As a result of a contract with the Lithuanian Ladies Welfare Committee the Pašto Valdyba agreed to surcharge a set current definitives and airmail stamps with an additional value for charitable purposes. There is no official first day of issue but a circular about the surcharges was sent out to post offices dated February 13, 1924. As stated on the overprint, this issue came to be popularly known as the War Orphans (“Karo Našlaičiams”) issue.
The charity surcharge was quite high and on most stamps amounted to the actual value of the stamp itself. The complete set, including 4 airmail stamps, consisted of 17 stamps and cost a considerable 22.50 Litai. Though the charity issue was widely available and publicised, and the purchase of surcharged stamps was actively encouraged , sales were slow. By late 1926 the Pašto Valdyba requested post offices to return unsold stocks which in turn were used to produce two more charity issues.
At the post offices, the selling of the War Orphans Issue was subject to a complicated accounting procedure. The monies collected for the postal value of the stamps were part of the normal income, but the income from the charity surcharge was a separate matter and eventually relegated to an account held by the Ladies Welfare Committee.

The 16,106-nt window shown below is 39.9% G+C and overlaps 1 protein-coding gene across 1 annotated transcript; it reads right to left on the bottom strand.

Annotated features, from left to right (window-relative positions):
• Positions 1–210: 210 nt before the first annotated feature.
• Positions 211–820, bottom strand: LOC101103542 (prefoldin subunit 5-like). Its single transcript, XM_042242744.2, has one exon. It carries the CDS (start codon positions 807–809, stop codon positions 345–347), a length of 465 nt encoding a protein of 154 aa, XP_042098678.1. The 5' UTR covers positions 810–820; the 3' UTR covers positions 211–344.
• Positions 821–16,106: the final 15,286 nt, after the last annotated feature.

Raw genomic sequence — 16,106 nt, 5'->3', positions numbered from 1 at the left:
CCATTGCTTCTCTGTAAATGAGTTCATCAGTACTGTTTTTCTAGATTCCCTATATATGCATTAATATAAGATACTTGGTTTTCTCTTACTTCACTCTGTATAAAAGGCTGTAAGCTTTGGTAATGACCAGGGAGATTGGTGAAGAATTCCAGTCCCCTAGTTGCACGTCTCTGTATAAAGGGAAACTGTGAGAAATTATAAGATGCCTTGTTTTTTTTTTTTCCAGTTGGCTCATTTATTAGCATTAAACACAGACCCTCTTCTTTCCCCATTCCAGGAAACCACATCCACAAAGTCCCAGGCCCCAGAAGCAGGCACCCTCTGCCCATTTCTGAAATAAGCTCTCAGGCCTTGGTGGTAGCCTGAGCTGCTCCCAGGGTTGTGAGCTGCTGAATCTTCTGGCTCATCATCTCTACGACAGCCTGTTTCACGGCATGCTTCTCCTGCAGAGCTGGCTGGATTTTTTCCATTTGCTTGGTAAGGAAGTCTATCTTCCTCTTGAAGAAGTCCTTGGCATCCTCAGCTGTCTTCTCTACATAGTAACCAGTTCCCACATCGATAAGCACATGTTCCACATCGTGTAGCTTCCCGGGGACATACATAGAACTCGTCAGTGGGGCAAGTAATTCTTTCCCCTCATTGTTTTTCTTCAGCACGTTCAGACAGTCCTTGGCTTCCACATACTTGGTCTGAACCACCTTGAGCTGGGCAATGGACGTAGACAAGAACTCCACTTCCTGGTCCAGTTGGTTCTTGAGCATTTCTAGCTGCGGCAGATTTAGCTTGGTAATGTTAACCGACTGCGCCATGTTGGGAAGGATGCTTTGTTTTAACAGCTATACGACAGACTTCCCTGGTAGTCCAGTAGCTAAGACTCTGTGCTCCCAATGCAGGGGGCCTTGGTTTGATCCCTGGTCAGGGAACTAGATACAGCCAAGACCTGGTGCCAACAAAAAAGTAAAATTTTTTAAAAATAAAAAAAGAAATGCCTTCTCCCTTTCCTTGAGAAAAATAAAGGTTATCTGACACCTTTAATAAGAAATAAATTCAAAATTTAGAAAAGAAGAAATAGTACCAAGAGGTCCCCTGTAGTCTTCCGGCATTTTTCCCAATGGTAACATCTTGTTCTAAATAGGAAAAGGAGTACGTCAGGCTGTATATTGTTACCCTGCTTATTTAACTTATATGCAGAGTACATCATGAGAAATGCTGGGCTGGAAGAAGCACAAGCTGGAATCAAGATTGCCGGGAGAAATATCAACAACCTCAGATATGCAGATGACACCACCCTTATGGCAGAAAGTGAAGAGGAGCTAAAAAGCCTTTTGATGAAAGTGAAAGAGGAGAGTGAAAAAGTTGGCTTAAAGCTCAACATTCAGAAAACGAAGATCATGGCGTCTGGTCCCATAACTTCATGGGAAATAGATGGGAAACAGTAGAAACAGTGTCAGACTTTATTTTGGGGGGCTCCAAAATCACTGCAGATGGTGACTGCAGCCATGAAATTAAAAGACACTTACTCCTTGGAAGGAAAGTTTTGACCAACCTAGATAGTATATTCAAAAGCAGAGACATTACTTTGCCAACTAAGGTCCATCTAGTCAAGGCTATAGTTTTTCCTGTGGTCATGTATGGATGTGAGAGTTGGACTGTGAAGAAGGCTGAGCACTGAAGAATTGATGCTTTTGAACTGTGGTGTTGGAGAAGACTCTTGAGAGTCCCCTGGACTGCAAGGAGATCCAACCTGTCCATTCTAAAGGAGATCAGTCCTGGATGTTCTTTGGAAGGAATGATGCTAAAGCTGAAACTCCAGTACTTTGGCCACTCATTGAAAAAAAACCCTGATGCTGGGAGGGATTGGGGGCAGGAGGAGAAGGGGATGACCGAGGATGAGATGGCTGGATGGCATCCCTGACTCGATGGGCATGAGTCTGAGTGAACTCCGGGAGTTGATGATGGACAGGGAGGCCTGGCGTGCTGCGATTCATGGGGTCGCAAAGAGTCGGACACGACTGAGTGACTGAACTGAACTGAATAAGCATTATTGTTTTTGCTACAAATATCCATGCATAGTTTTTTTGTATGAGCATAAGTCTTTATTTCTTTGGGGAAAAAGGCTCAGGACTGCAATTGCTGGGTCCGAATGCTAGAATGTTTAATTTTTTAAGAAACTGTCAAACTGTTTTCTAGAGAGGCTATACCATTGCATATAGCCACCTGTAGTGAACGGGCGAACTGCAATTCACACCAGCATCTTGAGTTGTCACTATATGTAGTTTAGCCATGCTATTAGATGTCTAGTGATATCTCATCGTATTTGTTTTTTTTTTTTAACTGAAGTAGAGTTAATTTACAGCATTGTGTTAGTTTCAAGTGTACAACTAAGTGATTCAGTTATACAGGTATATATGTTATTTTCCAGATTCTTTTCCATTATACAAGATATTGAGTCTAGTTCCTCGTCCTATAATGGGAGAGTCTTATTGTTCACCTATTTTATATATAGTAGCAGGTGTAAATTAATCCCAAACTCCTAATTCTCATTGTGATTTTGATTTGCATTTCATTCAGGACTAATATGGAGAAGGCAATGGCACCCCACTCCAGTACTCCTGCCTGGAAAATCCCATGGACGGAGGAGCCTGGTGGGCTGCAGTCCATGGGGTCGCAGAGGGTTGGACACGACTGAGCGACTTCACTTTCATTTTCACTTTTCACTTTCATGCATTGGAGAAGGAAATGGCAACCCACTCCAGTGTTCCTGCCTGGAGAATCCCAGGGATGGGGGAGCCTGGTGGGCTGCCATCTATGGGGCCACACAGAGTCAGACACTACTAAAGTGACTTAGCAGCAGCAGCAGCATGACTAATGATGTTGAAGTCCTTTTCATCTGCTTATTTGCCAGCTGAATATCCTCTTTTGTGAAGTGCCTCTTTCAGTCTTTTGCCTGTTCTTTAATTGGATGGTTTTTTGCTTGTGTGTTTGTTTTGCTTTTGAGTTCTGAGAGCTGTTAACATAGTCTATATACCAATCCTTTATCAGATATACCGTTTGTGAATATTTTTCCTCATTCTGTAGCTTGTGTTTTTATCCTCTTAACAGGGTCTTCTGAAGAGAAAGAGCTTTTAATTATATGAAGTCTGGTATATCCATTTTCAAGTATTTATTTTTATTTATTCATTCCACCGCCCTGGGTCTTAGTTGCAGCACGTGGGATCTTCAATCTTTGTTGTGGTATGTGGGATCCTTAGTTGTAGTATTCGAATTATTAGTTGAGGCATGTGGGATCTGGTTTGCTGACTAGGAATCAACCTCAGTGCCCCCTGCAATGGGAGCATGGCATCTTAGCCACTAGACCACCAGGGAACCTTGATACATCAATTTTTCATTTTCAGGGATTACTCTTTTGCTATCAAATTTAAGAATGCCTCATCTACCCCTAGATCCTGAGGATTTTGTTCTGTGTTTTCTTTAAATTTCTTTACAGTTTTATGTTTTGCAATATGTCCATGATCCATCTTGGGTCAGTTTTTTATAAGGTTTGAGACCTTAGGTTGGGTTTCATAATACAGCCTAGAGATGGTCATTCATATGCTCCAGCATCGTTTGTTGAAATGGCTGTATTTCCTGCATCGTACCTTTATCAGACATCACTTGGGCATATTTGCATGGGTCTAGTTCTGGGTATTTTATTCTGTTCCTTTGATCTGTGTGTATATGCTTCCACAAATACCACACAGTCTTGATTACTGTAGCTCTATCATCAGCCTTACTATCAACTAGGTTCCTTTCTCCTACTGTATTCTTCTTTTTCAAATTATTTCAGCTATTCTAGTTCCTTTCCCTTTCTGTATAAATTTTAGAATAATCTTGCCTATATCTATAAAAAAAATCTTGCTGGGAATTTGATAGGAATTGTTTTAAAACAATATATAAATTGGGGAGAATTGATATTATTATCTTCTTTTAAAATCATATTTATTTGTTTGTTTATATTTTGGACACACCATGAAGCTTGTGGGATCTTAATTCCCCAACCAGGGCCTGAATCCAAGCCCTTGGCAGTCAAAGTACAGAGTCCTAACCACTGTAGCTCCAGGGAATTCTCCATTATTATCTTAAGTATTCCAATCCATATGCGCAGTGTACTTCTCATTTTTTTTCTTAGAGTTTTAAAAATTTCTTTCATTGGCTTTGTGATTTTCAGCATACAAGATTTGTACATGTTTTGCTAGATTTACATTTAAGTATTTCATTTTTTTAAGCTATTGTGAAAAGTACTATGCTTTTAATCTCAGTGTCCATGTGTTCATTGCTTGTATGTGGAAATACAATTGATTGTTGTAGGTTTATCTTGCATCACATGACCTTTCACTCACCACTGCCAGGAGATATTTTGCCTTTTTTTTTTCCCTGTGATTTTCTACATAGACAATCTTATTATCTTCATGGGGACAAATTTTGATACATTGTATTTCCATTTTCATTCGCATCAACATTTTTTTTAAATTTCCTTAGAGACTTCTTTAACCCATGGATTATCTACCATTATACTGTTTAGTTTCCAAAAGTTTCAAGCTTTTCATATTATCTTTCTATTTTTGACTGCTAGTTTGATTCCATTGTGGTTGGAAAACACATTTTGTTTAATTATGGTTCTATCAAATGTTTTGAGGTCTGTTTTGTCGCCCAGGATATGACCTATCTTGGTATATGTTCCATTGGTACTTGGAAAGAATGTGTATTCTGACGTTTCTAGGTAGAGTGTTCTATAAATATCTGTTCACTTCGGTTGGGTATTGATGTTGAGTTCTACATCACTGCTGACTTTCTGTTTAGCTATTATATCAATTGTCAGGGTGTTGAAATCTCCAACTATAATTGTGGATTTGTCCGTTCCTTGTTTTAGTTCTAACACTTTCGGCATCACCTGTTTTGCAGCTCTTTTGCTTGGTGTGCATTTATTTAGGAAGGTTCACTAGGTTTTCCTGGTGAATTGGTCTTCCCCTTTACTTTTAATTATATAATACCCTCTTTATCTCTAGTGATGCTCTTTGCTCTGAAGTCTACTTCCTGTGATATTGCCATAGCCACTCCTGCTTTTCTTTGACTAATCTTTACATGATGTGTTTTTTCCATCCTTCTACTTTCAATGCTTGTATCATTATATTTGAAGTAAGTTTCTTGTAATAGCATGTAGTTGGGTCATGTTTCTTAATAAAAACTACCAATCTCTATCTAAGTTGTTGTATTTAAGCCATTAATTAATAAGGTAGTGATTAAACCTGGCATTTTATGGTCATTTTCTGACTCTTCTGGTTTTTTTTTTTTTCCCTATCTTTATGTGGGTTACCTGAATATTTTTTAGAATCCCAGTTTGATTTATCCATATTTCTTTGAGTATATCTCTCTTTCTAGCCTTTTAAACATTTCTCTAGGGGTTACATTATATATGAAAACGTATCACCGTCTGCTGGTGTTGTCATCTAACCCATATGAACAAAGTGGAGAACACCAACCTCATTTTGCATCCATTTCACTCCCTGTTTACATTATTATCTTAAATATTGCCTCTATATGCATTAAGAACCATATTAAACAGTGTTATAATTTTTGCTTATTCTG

This fiscal separation, despite instructions from above, now and again caused some accounting confusion and resultant irritation among the postal clerks. While such errors may not have produced financial loss, worse was the ignorance that the surcharge was not an ornament but real value. This fact occasionally (luckily very rarely!) resulted in selling charity stamps without charging for the surcharge. As recalled by a serious collector of pre-war period, the late Stasys Biržiškis, among the postal staff and in the press such errors, though costly, were simply blamed on “inexperience”. It is not known if such inadvertent losses were written off by the upper management.
The following Money Order from Pasvalys shows inappropriate or simply redundant prepayment in charity stamps. It seems the postal clerk wished to use up small values being unaware of their different cost.
Inappropriate or redundant use of charity surcharges occurred also at Žeimelis and Rokiškis
Because of relatively high surcharge, use of charity stamps was not frequent. The main exception was formed by local and foreign stamp dealers. Among private collectors, worth noting is army officer (later a general) Jonas Juodišius who so franked his personal correspondence and encouraged others to do likewise when writing to him. A friend writing to Juodišius in Brussels made sure that the postcard carried at least one charity surcharge.
As time passed on, it was noted that the War Orphans Issue was somewhat rare in used condition whereas, by contrast, mint was still available and stocked in the central store. To make up for shortage of used, some dealers resorted to the obvious practice of cancelling-to-order. Indeed, much of this issue available on the market nowadays in used condition stems from CTO.
The cover below shows part of the War Orphans set ordered CTO by a German stamp dealer in 1927.